“Sorry, did you just say the Offal Alphabet!?”
This is what happens when a a few chefs have one too many pints and an evening to kill. Here’s one to pin up on your child’s wall..
Andouillette - Not everyones cuppa but absolutely banging if made well. A coarse-grained sausage made with pork intestines or chitterlings, pepper, wine, onions, and seasonings.
Blood — Yes, blood is technically an organ, even though it seems odd. Pumped by the heart and transported via veins and arteries, blood ferries nourishment to the body and aids in defense against disease. Blood is coloured by hemoglobin, a component of red blood cells that bonds with oxygen to carry it throughout the body, and also removes the carbon dioxide that results from metabolism. Culinary uses of blood — usually from a cow, pig, duck, or chicken — include thickening and colouring stews and soups, and as an ingredient in sausages and puddings.
Bone marrow — The yellow and red jelly-like tissue inside bones is known as bone marrow, constituting as much as five percent of the body weight in some animals. While the red bone marrow’s primary function is to generate red blood cells and lymphocytes (white blood cells), the yellow bone marrow is mainly fat. Bone marrow of cattle and pigs has long been important in European cuisines, where special bone marrow spoons were developed in 18th century France and England to scoop the marrow out. In Southeast Asia and China, marrow is more likely to be used as soup thickener, or bones containing marrow cracked open and put in soup so the marrow can be sucked out.
Brain — In both vertebrates and invertebrates, the brain is the center of all cognitive functions, the wheelhouse of the ship, if you will. Known familiarly as "gray matter," the brain achieves the consistency and appearance of pudding in the pigs, sheep, and cows that are the principal sources of culinary brains. In those animals, the organ is wrinkled, bilaterally symmetrical, and lobulated. The brain is composed mainly of neurons and ganglia, and is about 60% fat, making it the fattiest organ in the body. The use of brains as food is more limited than some other organs, though it takes well to being sauteed with burned butter and served with capers. When seared, the outside can become crusty, while the inside retains the texture and wobbliness of custard.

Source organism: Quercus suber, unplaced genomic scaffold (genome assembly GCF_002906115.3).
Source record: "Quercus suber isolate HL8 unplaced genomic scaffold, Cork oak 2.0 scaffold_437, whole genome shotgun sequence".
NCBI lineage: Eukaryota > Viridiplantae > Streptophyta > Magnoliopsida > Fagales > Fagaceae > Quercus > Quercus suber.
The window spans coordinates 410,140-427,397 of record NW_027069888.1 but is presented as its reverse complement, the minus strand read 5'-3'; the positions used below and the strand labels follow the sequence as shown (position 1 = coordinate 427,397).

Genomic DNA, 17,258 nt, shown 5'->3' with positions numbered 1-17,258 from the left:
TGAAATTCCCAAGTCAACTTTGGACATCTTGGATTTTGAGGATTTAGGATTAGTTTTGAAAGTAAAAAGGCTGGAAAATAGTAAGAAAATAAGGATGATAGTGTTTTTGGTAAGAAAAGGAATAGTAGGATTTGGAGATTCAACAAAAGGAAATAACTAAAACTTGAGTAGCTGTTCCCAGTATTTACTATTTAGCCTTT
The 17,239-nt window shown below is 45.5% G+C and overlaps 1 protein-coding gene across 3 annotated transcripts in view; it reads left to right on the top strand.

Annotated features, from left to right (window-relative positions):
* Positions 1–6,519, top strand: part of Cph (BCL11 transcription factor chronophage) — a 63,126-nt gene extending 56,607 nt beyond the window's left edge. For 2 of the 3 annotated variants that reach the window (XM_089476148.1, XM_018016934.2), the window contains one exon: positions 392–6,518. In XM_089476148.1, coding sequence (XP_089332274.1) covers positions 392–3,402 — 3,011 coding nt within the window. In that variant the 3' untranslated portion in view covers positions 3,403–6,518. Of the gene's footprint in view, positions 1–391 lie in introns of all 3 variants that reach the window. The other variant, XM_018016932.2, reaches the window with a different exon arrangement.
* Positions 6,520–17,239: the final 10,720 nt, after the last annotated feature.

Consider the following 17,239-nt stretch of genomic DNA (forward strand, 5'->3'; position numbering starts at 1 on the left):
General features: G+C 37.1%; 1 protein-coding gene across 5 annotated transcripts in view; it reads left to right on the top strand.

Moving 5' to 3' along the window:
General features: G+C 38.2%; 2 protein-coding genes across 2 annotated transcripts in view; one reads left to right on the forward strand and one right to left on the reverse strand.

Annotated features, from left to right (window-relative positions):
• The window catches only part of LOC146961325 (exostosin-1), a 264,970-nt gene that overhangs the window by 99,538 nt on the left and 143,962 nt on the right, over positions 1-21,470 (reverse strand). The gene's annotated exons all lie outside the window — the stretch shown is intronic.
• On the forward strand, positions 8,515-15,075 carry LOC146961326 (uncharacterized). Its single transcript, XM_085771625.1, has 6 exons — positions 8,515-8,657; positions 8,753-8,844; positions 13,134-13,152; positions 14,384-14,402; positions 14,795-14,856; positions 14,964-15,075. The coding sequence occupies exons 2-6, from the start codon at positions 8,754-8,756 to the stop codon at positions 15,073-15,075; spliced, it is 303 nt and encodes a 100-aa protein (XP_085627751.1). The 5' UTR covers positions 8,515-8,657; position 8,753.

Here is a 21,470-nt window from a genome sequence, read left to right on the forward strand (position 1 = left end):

Caul Fat - Caul fat is mostly used as a casing for faggots and sausages, and comes listed under all sorts of exotic-sounding monikers, such as lace fat, crépine and fat netting. On menus, it goes largely uncredited, possibly because it is a membrane that surrounds an animal’s internal organs, but it is clearly the prettiest fat in the genre. By and large, fat tends to be a thick, white, inert grease. Stretched out like clingfilm, caul fat looks like Brussels lace.
Ear — The ear is a uniquely diverse and complex organ, protruding from the body, but also going inside the skull and interacting with the brain. It has two primary functions: collecting sounds from the outside world and assisting animals in maintaining balance. The first function is assisted by the exterior manifestation of the ear (often called the "outer ear"), consisting of a molded flap of skin given shape by cartilage. When cooked it can become pleasingly crisp. If you haven’t tried crispy pigs ear fries, you haven’t lived my friend.
Face — The face meat of a cow or pig is cheap meat indeed. Consisting of such tissues as cheeks, ears, lips, brow, and sometimes eyelids and eyeballs, these tissues are most often made into headcheese (aka "brawn"). Before that, it was mainly a cold luncheon meat found in Eastern European meat cases. Head cheese is made by long-boiling the whole head; connective tissue and bone provide the natural jelly to glue it all together.
Foot — "Give me a pig foot," sang Bessie Smith, "and a bottle of beer," articulating the appeal of this pickled bar snack for the cuisine of the American South. Usually including the actual foot — bone and all — plus part of the shank, the foot of the pig, chicken, cow, sheep, and goat is not an organ but a variety meat, including muscles, ligaments, skin, and tendons. While smaller examples can be gnawed on as snacks, more common usage is found in the foot’s broth-generating properties, used in terrines and soups (in Japan, ramen especially), and valued for its gelatinous properties and its collagen, supposedly good for the skin.
Gizzard — The gizzard is a type of stomach, often one of several in birds, fish, worms, and dinosaurs. Its purpose is grinding up morsels of food rather than sloshing them around with stomach acids. Often, the gizzards contain gravel or other grit to aid in the grinding action. Gizzards are extremely muscular and usually take lots of cooking. The most important gizzard is the chicken’s, which is featured in fried chicken ensembles or eaten by itself either fried or baked. Turkey gizzards are consumed in roasted or pickled form. Gizzards of chickens and turkeys are also important components of stuffings.
Heart — Most meat that we eat is actually muscle, and the heart — which circulates the blood through the mammalian body — it’s simply another form of edible muscle. The heart is stronger and more fibrous than any other muscle, which means it must be tenderised by slow cooking or cooked high and rare. Chicken hearts are similarly skewered in Japanese restaurants. Heart meat is high in protein and such nutrients as iron, selenium, phosphorus, zinc, and amino acids.
Intestines - Needless to say, the intestines must be very well cleaned before cooking, and are often turned inside out for this purpose. bung is eaten by itself, usually boiled for an hour or so and fried, sometimes stuffed, sometimes not. Typically, bung, can be 30 feet in length, but typically only the last two feet — uniform in width — are used. These form the casings of large sausages in Western gastronomy; in parts of Asia, including China.
Kidney —Shaped and coloured like a huge red bean, the kidney is an organ that filters the blood, removing water-soluble wastes, and adjusts the homeostatic balance of nutrients in the circulatory system; animals typically have two of them. Its byproduct is urine, which flows out of the body through a pair of ureters. Kidneys are particularly popular as food in Europe where the most common cooking method is grilling and served devilled with mustard and sherry. Chinese cooks stir fry them with other powerfully flavoured ingredients.